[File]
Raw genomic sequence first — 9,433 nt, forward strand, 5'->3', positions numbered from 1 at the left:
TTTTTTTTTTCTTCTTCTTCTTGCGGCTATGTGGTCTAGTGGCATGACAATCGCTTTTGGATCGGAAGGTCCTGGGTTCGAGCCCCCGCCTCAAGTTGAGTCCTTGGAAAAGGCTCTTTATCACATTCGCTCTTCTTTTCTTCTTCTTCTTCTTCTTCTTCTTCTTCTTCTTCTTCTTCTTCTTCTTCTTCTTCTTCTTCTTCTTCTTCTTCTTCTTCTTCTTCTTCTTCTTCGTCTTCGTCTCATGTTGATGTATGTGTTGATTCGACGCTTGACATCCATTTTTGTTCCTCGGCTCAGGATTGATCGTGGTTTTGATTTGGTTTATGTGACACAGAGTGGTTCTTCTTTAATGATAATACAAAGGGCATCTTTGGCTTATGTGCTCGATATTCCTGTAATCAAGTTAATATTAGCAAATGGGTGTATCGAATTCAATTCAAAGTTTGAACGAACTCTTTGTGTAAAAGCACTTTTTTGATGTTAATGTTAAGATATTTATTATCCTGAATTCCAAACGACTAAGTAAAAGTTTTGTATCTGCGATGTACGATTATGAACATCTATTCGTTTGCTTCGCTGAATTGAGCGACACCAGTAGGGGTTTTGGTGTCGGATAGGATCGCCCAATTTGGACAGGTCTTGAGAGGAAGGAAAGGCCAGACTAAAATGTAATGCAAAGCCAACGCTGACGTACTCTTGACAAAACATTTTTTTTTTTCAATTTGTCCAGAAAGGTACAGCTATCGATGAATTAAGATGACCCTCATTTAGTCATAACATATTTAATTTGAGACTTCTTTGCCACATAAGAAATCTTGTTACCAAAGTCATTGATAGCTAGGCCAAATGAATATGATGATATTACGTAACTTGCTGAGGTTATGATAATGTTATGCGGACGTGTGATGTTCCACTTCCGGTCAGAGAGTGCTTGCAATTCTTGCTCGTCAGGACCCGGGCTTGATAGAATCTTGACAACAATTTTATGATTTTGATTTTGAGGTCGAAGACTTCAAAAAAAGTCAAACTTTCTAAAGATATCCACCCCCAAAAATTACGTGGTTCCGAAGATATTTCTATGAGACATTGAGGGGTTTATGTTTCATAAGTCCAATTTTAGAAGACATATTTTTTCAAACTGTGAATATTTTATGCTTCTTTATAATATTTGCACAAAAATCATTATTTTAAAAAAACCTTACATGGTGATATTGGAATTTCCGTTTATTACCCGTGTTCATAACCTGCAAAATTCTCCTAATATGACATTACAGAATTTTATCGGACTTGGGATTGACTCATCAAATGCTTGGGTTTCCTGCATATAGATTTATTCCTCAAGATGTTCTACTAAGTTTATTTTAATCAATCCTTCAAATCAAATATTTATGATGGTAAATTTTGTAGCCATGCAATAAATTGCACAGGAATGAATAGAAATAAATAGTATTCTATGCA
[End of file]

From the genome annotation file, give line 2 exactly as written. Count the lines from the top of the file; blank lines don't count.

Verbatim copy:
TTTTTTTTTTCTTCTTCTTCTTGCGGCTATGTGGTCTAGTGGCATGACAATCGCTTTTGGATCGGAAGGTCCTGGGTTCGAGCCCCCGCCTCAAGTTGAGTCCTTGGAAAAGGCTCTTTATCACATTCGCTCTTCTTTTCTTCTTCTTCTTCTTCTTCTTCTTCTTCTTCTTCTTCTTCTTCTTCTTCTTCTTCTTCTTCTTCTTCTTCTTCTTCTTCTTCTTCTTCTTCTTCGTCTTCGTCTCATGTTGATGTATGTGTTGATTCGACGCTTGACATCCATTTTTGTTCCTCGGCTCAGGATTGATCGTGGTTTTGATTTGGTTTATGTGACACAGAGTGGTTCTTCTTTAATGATAATACAAAGGGCATCTTTGGCTTATGTGCTCGATATTCCTGTAATCAAGTTAATATTAGCAAATGGGTGTATCGAATTCAATTCAAAGTTTGAACGAACTCTTTGTGTAAAAGCACTTTTTTGATGTTAATGTTAAGATATTTATTATCCTGAATTCCAAACGACTAAGTAAAAGTTTTGTATCTGCGATGTACGATTATGAACATCTATTCGTTTGCTTCGCTGAATTGAGCGACACCAGTAGGGGTTTTGGTGTCGGATAGGATCGCCCAATTTGGACAGGTCTTGAGAGGAAGGAAAGGCCAGACTAAAATGTAATGCAAAGCCAACGCTGACGTACTCTTGACAAAACATTTTTTTTTTTCAATTTGTCCAGAAAGGTACAGCTATCGATGAATTAAGATGACCCTCATTTAGTCATAACATATTTAATTTGAGACTTCTTTGCCACATAAGAAATCTTGTTACCAAAGTCATTGATAGCTAGGCCAAATGAATATGATGATATTACGTAACTTGCTGAGGTTATGATAATGTTATGCGGACGTGTGATGTTCCACTTCCGGTCAGAGAGTGCTTGCAATTCTTGCTCGTCAGGACCCGGGCTTGATAGAATCTTGACAACAATTTTATGATTTTGATTTTGAGGTCGAAGACTTCAAAAAAAGTCAAACTTTCTAAAGATATCCACCCCCAAAAATTACGTGGTTCCGAAGATATTTCTATGAGACATTGAGGGGTTTATGTTTCATAAGTCCAATTTTAGAAGACATATTTTTTCAAACTGTGAATATTTTATGCTTCTTTATAATATTTGCACAAAAATCATTATTTTAAAAAAACCTTACATGGTGATATTGGAATTTCCGTTTATTACCCGTGTTCATAACCTGCAAAATTCTCCTAATATGACATTACAGAATTTTATCGGACTTGGGATTGACTCATCAAATGCTTGGGTTTCCTGCATATAGATTTATTCCTCAAGATGTTCTACTAAGTTTATTTTAATCAATCCTTCAAATCAAATATTTATGATGGTAAATTTTGTAGCCATGCAATAAATTGCACAGGAATGAATAGAAATAAATAGTATTCTATGCA